Street-Proofing your Children

Street-Proofing your Children
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Chantal Corner

Chantal Corner

Sergeant Chantal Corner is the Media Relations Officer for the Halton Regional Police Department. She grew up in Oakville and graduated from Loyola. She still resides in Oakville.

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Rediscover Your YMCA

Talking to your child about personal safety is an excellent first step in helping keep them safe from harm.

The following guidelines are provided to assist parents and caregivers in further ensuring their child’s safety:


• Know who your child plays with and where
• Keep a list of your child’s friends’ addresses and telephone numbers
• Teach your child to play safe, and play together
• Tell your child to never play in remote areas of parks or take shortcuts through the woods
• Encourage your child to use a buddy system instead of walking alone
• Tell your child not to loiter on the way to and from school


• Do not leave your child in unsupervised areas such as cars, parks, public washrooms, arenas and plazas
• Accompany your child to the bus stop and meet them when they return from school
• Ensure your child always notifies you as to where they are going and who they will be with

Personal Safety:

• Teach your child not to go anywhere, or with anyone, without the permission of the person who is the caregiver at that time — It could be a parent, baby sitter, grandparent or teacher
• Their caregiver(s) need to know who they are with, where they are going and what they will be doing
• Coach your child/children that there are some people who they can approach for help, such as police officers and firefighters in uniforms.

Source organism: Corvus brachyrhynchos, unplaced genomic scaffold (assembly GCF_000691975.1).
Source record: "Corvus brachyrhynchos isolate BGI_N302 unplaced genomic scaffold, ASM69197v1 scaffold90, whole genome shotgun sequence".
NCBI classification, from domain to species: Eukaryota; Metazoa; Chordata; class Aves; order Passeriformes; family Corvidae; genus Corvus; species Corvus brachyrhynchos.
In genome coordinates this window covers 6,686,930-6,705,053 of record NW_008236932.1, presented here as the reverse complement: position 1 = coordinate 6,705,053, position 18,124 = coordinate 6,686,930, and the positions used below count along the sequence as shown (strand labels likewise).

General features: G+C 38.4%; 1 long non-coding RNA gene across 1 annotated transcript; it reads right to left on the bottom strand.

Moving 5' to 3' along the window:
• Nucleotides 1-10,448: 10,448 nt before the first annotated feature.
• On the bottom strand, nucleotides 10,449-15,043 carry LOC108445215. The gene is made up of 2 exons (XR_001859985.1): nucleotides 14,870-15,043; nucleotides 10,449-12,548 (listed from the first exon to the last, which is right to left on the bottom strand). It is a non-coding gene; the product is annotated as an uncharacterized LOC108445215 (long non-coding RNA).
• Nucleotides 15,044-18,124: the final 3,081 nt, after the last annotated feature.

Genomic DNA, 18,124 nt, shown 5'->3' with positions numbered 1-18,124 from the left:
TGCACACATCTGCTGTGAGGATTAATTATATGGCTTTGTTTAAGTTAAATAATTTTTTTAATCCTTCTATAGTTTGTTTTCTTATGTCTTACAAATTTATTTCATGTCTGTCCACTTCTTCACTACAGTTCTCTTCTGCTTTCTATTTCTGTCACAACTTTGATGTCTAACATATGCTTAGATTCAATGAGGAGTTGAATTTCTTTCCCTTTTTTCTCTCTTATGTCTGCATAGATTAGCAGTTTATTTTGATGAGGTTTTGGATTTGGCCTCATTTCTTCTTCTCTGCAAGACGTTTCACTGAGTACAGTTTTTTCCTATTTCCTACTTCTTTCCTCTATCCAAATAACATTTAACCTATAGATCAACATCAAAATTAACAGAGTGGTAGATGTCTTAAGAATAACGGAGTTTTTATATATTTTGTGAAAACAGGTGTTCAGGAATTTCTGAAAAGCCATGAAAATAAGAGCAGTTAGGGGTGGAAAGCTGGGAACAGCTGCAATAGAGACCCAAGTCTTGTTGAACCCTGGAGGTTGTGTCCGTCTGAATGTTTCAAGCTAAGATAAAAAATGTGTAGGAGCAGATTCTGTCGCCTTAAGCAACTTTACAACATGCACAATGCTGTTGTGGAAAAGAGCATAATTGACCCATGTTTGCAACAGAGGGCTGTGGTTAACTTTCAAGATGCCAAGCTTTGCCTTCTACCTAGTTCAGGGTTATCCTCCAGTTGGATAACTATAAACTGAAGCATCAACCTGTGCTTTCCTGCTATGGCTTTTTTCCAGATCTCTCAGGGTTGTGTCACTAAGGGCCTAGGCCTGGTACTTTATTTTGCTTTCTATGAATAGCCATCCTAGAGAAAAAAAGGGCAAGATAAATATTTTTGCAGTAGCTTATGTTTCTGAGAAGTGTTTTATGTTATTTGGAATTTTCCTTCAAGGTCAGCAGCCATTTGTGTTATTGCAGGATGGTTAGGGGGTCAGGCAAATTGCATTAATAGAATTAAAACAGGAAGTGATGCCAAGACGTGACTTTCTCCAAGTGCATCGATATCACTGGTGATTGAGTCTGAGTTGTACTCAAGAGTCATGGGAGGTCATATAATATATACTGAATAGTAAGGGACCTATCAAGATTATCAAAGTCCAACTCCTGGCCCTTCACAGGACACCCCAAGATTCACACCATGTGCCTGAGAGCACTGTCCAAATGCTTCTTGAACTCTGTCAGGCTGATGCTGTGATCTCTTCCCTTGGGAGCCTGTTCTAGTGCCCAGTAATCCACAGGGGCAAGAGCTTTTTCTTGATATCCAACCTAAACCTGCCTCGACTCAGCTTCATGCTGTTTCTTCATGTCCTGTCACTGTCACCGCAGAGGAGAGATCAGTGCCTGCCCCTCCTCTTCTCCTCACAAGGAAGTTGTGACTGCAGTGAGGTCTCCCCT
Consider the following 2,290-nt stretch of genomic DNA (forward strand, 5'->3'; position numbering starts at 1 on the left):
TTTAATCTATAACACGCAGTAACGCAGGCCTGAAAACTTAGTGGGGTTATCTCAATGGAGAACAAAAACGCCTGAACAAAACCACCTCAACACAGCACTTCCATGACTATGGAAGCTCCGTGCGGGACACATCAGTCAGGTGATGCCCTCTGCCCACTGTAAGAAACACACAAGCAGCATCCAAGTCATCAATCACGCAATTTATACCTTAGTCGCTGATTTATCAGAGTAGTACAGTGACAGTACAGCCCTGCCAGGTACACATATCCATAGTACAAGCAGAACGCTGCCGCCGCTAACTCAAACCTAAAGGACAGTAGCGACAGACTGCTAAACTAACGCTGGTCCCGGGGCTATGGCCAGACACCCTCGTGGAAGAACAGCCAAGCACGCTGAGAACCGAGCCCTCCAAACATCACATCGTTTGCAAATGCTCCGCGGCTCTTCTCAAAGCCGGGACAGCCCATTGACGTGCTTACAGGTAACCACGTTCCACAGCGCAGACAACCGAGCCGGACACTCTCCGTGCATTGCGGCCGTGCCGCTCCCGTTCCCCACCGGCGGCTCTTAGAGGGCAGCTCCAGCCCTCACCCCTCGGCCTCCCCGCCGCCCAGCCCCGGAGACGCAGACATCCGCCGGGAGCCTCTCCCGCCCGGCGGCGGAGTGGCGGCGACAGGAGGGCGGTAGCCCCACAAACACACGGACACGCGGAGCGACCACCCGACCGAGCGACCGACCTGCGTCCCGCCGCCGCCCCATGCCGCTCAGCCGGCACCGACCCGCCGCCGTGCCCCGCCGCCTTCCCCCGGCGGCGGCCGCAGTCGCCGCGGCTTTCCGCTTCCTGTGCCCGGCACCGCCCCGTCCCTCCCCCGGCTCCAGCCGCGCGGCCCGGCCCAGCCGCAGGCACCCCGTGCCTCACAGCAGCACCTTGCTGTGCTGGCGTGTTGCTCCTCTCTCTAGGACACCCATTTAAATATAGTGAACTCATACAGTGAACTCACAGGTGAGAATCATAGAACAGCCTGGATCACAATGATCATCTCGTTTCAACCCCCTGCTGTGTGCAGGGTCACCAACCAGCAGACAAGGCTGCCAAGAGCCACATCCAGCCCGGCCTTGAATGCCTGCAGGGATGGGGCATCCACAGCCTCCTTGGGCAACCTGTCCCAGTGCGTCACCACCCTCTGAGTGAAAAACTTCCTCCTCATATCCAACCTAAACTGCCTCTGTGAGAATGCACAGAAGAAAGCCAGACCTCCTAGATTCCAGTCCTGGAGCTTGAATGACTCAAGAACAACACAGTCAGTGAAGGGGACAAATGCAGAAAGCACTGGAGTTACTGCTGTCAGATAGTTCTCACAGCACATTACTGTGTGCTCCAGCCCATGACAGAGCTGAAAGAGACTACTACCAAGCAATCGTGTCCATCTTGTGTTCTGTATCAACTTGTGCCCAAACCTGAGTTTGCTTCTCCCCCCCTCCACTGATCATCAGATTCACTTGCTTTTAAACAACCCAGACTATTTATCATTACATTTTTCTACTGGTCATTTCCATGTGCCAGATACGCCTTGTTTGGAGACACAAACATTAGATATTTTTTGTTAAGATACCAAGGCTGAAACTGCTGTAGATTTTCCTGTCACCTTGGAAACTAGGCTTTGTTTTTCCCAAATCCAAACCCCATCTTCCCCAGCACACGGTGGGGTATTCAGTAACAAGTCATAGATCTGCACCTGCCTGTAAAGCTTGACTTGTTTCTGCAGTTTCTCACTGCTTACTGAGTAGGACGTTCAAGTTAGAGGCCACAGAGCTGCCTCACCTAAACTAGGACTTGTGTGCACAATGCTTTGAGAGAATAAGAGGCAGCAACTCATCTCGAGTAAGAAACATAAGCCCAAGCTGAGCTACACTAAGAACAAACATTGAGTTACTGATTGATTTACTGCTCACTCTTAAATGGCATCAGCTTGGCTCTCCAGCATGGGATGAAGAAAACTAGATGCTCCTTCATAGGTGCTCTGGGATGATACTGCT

Getting Help:

• Teach your child where to go and how to get help
• Accompany your child on their regularly traveled routes. Be sure to point out the locations of pay phones.
• Show your child how to use 9-1-1 for emergencies

• Develop a “what if” game to get your child thinking about how they would respond if they felt afraid

Their Body:
Your child’s body is private.

• Tell your child that no one may touch them in a way that makes them feel uncomfortable
• If someone touches them, they should talk to you about it

Uncomfortable Feelings:

• Teach your child to talk to you immediately if someone says or does something that makes them feel strange or uncomfortable

• Listen when your child is trying to tell you about something that bothers them and provide them with support and understanding

Behavioural Changes:

• Watch for changes in your child’s behaviour that could indicate something is wrong. Examples include hesitation to go with certain people, loss of appetite, withdrawal, depression and aggression.


• Make arrangements with your child in advance that if you or their regular caregiver is unable to pick them up, a specific person they already knows will attend instead



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